FDA Purchases XPS License for In-House Simulation Tool

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The Research Center Pharmaceutical Engineering (RCPE) and InSilicoTrials have announced that the United States Food and Drug Administration (FDA) has purchased a license for the XPS (eXtended Particle Simulations) software. XPS, a state-of-the-art Discrete Element Method (DEM) simulation software, is developed by RCPE and distributed by InSilicoTrials. It is known for its ability to predict granular processes in detail, improving efficiency and product quality in pharmaceutical operations.

The software utilizes advanced contact models to accurately describe the flow behavior of granular materials, making it valuable for process optimization. XPS can handle simulations with up to 100 million particles and provides rapid execution, contributing to its use on standard desktop machines.

The FDA’s decision to purchase the XPS license comes after a successful collaborative project with RCPE, focusing on powder flow and mixing in a continuous manufacturing line. XPS was used to predict Residence Time Distributions (RTDs) and validate them with experimental data collected at RCPE’s facility in Austria. The successful simulations showcased the software’s capabilities and led to the FDA’s adoption of XPS.

RCPE and InSilicoTrials see this collaboration as a significant milestone in the advancement of computational technologies in the pharmaceutical industry. The use of XPS can optimize R&D processes, reduce the need for physical experiments, and streamline pharmaceutical manufacturing.

The results of this collaboration have been shared at conferences, and future publications in peer-reviewed scientific journals are expected.

The Research Center Pharmaceutical Engineering (RCPE) and InSilicoTrials operate in the pharmaceutical industry, which is a sector involved in the discovery, development, production, and marketing of drugs for medical use. The industry plays a critical role in healthcare by providing medication to treat various diseases and improve patient outcomes.

According to market forecasts, the global pharmaceutical industry is expected to experience steady growth in the coming years. Factors such as an aging population, increased prevalence of chronic diseases, and advancements in technology contribute to the industry’s expansion. Additionally, the ongoing COVID-19 pandemic has highlighted the importance of the pharmaceutical sector in developing vaccines and therapeutics to combat the virus.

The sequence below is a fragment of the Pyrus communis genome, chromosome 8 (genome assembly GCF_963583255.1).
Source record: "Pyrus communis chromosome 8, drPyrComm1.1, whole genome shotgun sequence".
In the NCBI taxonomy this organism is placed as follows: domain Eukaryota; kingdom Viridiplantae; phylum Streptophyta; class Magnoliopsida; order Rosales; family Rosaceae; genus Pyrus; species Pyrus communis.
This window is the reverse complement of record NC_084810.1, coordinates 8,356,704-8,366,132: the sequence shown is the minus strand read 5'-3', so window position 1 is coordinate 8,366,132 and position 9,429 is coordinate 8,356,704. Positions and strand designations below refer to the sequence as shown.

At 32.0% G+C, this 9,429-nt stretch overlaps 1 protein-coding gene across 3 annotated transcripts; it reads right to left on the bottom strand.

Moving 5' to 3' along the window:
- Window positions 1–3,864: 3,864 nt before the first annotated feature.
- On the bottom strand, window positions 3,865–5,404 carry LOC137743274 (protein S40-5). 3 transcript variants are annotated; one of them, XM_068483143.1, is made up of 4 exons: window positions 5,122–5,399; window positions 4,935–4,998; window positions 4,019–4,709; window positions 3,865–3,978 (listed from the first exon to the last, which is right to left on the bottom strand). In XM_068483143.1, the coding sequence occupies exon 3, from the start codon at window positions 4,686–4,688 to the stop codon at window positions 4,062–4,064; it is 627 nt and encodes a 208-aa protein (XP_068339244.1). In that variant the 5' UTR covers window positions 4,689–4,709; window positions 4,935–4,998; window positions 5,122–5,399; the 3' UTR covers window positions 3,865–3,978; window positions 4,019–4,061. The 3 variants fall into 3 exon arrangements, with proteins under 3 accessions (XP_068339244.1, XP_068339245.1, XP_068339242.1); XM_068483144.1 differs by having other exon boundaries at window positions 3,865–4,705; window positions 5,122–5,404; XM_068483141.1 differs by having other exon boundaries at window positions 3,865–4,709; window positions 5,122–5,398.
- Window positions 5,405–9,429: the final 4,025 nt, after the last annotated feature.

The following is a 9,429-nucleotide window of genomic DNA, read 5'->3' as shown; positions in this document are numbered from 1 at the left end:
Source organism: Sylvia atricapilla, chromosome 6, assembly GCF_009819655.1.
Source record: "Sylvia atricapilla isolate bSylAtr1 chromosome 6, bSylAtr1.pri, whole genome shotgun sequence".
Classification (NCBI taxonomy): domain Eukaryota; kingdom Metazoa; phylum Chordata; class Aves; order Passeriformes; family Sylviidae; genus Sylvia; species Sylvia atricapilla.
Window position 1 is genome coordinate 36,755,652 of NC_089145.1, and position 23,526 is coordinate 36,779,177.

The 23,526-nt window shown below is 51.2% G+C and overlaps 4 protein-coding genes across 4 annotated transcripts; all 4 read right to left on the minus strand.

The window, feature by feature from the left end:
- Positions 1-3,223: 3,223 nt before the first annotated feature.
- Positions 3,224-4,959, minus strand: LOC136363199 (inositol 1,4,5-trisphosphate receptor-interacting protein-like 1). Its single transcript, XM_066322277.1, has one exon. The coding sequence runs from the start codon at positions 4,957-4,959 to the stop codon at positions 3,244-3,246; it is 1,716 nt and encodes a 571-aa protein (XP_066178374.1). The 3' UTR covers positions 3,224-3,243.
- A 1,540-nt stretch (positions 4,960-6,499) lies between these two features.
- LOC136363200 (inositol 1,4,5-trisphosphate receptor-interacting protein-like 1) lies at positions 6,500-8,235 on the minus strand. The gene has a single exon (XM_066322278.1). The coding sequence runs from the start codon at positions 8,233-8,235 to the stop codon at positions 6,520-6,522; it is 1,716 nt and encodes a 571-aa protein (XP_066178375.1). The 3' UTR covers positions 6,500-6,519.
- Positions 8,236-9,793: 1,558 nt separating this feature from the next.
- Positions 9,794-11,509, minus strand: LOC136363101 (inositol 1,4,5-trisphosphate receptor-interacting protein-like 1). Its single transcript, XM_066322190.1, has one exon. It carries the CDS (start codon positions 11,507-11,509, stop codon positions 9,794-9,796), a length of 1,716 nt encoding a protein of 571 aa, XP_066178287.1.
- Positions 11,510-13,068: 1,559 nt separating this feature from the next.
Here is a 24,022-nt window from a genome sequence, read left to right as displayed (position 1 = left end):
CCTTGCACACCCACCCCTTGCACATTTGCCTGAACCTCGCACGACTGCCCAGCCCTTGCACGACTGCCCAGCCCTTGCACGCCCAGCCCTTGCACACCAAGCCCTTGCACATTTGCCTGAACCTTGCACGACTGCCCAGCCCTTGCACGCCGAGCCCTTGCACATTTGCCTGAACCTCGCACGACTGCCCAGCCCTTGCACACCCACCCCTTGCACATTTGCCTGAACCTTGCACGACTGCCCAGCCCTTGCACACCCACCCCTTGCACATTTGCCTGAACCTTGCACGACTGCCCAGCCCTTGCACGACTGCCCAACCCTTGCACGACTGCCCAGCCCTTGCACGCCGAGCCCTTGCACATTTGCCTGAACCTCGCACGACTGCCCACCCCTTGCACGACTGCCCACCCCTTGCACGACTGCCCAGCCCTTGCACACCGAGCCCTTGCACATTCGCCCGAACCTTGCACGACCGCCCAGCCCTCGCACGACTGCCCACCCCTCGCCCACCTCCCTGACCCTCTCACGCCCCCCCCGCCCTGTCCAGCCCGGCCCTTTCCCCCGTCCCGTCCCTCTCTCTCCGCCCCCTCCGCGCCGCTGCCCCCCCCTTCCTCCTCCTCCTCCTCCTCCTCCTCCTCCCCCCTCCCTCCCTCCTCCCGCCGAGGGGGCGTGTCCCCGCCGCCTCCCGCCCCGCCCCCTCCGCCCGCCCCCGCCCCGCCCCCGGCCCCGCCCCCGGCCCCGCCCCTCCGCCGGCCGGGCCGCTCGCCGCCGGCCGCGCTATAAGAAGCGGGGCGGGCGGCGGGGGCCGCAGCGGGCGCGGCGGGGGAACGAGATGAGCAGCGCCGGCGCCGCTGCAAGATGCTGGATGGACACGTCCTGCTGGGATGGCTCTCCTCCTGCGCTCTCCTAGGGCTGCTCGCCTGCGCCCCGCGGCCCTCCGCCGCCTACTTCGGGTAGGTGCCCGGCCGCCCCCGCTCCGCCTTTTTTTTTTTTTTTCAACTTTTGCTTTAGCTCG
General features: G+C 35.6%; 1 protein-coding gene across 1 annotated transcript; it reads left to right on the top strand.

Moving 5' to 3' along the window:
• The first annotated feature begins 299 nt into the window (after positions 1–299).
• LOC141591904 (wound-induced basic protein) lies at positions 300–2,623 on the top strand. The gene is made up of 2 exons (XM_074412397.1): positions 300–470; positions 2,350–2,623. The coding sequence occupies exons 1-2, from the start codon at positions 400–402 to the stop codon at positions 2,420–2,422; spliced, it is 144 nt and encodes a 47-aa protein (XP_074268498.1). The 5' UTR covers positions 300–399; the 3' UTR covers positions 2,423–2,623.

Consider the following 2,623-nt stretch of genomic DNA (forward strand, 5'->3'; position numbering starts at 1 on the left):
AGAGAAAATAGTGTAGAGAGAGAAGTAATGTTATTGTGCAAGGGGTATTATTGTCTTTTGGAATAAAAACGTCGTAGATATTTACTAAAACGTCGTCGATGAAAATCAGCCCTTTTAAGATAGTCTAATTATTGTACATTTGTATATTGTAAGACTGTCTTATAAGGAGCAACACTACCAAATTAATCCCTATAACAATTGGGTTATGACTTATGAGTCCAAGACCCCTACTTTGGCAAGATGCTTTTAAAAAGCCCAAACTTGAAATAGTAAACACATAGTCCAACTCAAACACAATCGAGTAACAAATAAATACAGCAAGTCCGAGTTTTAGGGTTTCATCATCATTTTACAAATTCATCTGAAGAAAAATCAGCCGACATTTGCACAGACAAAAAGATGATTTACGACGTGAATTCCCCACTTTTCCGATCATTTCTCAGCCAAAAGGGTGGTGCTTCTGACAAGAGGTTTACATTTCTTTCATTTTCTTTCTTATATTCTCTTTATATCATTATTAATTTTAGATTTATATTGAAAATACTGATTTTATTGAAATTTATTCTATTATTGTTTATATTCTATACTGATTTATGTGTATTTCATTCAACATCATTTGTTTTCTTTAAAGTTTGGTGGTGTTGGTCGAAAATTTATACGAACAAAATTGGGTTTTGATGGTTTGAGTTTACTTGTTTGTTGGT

However, the industry also faces several challenges. One significant issue is the lengthy and costly process of drug development. Bringing a new drug to market typically involves extensive research, clinical trials, regulatory approvals, and manufacturing scale-up. This process can take many years and requires substantial financial investment.

Another challenge is ensuring product quality and safety. Regulatory agencies, such as the FDA, impose strict guidelines on pharmaceutical companies to ensure that their products meet stringent quality standards and are safe for patient use. Compliance with these regulations is crucial but can be complex and resource-intensive.

To address these challenges, the pharmaceutical industry has been embracing computational technologies and simulation software like XPS. These tools enable companies to optimize their R&D processes, accelerate drug development timelines, and reduce the reliance on physical experiments.

The partnership between RCPE and InSilicoTrials in developing and distributing XPS demonstrates the industry’s commitment to leveraging advanced technologies for process optimization. The software’s ability to predict granular processes in detail, such as powder flow and mixing, enhances efficiency and product quality in pharmaceutical operations.

The FDA’s decision to purchase the XPS license highlights the software’s effectiveness in regulatory applications. By using XPS to predict Residence Time Distributions (RTDs) and validating them with experimental data, the FDA can gain confidence in the reliability of the software for assessing manufacturing processes. This adoption further validates the value of computational technologies in the pharmaceutical industry.

As a result of this collaboration, the pharmaceutical industry can expect to see improved productivity, cost savings, and faster time to market for new drugs. The use of XPS can reduce the reliance on physical experiments, saving resources and expediting decision-making.

The successful simulations conducted with XPS have already been shared at conferences, demonstrating the industry’s interest in the technology. Future publications in peer-reviewed scientific journals are expected, which will contribute to the growing body of knowledge in computational technologies and their applications in pharmaceutical engineering.

For more information about the Research Center Pharmaceutical Engineering (RCPE) and InSilicoTrials, please visit their respective websites:

Research Center Pharmaceutical Engineering (RCPE)
InSilicoTrials